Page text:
Hiking in Yakushima
I haven’t written about my trip to Japan for a while but when thinking about how I would address the ‘awkward’ photo meme I found myself remembering the hikes we made in the temperate rain forest on Yakushima island.
Yakushima island is 37 miles south of Kyushu, the third largest island of Japan, in the South China Sea. The island is classed as sub-tropical and on the lower slopes and coast you see a wide range of sub-tropical plants growing such as Dicksonia, Hibiscus, and a range of fruit; in fact the island boasts being able to produce fruit every day of the year.
Whilst the sub-tropical plants are fascinating the island is renowned for its extensive mountainous forests that cover the majority of the island and are home to Japanese cedar trees (Yakusugi), some of which are thousands of years old.
Due to the high rain-fall, it rains every day apparently, the forests are full of crystal clear mountain streams which run down the slopes creating spectacular waterfalls and rocky rapids. This atmosphere has led to beautiful and ethereal mossy forests, so magical that they have inspired a Studio Ghibli animation Princess Mononoke .
The island’s unspoilt ecology is so important it was declared a UNESCO world heritage site in 1993 and is a mecca for planthunters, particularly those with a weakness for ferns, of which there are apparently some 400 varieties.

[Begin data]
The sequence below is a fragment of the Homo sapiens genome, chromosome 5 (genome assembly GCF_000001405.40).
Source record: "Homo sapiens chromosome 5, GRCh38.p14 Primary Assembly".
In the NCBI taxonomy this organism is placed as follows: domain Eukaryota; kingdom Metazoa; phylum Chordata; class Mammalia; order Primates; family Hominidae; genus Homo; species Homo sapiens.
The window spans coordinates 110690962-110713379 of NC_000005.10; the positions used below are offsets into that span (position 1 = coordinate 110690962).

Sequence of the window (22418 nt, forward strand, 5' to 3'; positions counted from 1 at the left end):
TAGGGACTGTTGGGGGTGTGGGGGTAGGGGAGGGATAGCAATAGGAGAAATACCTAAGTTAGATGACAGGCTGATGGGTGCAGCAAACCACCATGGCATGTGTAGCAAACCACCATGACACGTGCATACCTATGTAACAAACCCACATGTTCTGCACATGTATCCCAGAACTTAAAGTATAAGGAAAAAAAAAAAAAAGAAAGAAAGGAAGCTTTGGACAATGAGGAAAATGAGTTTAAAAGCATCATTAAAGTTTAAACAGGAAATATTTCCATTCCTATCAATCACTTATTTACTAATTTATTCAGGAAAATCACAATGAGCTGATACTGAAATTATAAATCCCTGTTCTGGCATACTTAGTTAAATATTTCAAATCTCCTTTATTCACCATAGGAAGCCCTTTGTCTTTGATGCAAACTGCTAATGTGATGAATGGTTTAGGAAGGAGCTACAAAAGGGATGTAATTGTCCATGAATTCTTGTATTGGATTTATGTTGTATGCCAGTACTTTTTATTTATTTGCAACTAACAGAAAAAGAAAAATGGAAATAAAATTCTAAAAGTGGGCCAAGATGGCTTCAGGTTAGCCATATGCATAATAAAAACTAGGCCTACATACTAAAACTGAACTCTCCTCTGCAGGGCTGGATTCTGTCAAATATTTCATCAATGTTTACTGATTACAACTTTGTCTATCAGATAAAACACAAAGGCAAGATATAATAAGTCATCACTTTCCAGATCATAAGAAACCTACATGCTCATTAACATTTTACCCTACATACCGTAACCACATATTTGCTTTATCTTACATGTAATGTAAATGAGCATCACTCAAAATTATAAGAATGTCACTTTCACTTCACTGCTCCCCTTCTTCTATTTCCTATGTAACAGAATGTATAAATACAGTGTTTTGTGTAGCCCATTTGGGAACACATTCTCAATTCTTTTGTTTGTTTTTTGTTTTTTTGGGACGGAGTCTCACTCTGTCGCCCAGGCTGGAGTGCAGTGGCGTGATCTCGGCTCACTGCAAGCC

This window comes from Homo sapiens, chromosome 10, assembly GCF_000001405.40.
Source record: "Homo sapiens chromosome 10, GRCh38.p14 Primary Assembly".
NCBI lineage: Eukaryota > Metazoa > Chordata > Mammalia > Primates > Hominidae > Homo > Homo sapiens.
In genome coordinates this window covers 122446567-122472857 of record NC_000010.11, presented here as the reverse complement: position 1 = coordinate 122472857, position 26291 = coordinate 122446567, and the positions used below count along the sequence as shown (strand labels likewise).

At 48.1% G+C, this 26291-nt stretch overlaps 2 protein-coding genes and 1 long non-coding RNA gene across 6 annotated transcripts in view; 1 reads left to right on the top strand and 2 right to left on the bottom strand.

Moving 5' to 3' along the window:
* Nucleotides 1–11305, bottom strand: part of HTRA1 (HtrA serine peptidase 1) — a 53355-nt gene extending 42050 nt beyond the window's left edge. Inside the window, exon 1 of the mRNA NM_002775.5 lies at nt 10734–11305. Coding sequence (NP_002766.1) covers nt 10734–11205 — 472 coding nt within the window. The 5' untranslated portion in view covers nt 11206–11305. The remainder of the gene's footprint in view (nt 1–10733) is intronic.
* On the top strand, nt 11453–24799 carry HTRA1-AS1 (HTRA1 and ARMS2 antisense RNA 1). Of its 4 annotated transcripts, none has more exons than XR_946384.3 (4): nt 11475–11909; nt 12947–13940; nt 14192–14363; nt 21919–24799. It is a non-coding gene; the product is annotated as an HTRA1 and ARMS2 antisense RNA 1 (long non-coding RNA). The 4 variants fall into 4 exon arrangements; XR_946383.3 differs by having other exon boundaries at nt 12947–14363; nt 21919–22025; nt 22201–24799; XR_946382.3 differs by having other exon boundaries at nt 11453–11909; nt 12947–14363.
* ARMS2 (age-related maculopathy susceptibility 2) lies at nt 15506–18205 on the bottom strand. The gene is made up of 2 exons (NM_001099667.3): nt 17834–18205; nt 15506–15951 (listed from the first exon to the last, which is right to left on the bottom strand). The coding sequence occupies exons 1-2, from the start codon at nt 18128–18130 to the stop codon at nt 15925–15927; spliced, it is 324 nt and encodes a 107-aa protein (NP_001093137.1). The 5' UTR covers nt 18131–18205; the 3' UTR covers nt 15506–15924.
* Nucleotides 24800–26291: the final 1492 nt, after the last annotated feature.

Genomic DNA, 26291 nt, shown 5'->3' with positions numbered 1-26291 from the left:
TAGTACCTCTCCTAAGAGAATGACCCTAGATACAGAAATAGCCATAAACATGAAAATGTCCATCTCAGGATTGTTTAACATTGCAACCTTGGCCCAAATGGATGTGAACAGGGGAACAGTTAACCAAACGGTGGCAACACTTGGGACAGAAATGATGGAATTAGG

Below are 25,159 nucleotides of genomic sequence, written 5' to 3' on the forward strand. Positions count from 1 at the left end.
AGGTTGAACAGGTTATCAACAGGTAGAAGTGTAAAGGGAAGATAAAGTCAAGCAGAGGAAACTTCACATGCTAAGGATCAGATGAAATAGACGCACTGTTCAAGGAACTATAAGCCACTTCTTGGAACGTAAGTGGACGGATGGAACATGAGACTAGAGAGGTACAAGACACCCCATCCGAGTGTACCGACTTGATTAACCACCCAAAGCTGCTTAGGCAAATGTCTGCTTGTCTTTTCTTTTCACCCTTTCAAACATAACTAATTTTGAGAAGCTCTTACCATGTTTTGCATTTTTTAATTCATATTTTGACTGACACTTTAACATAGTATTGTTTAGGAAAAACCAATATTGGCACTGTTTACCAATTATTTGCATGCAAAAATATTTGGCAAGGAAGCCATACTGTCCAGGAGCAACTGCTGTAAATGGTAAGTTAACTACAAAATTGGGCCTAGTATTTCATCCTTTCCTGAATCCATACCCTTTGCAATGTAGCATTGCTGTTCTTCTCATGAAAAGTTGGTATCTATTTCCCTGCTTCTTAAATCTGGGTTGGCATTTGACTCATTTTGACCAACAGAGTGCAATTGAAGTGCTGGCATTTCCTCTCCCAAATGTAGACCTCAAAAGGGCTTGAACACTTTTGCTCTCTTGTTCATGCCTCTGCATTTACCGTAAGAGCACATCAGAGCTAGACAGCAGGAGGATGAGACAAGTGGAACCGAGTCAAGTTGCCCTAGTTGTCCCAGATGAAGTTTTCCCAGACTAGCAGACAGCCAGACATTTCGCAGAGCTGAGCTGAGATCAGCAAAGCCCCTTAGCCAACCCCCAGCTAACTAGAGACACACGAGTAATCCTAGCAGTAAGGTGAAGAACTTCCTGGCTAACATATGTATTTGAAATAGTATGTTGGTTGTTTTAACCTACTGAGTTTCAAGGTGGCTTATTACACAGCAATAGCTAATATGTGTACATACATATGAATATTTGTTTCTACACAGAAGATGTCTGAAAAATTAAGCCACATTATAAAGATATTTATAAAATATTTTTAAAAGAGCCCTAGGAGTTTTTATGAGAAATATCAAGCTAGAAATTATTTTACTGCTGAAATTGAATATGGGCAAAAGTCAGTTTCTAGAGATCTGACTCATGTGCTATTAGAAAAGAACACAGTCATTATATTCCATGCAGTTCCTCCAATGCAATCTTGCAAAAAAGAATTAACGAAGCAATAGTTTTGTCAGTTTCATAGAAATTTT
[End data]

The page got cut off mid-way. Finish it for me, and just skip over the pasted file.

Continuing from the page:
There are trails throughout the forests suitable for a variety of abilities and for the keen it was easy to hire a guide to enable you to hike to the highest points. We undertook a couple of hikes in the forest, which like the hike on Mt Daisen, are among some of my favourite memories of the trip. You might think from seeing the photo further up of the board-walk that the routes were simple going but you would be mistaken, as were we. The routes nearest the tourist car parks are generally simple and straightforward but suddenly, and really unexpectedly, you find yourself negotiating some rotting steps – which makes you a little wary.
Then you come to areas of tree roots which you have to pick your way through. The ones above are nothing unusual but if you imagine these tripled and a drop to your right down to the rocky stream you can see that it gets a little more tricky, or awkward.
You find yourself going down, picking your way from one firm footing to another, waiting for others to catch up, catching hold of a mossy branch to steady yourself.
Then you find yourself climbing upwards, virtually on your hands and knees, holding on to steps which you feel might disintegrate at any moment and who knows how you will pull yourself over the rocks at the top.
Even when you do come across the remains of a path you can’t make speedy progress as you are having to negotiate slippery mossy rocks.
But this is the view you get once you get a reasonable height up the mountain – quite spectacular and on the way you have seen innumerable ferns, lichens, stewartias, arisaema.
The hikes might have been awkward and challenging but the sense of achievement and enjoyment was vast, just like the views.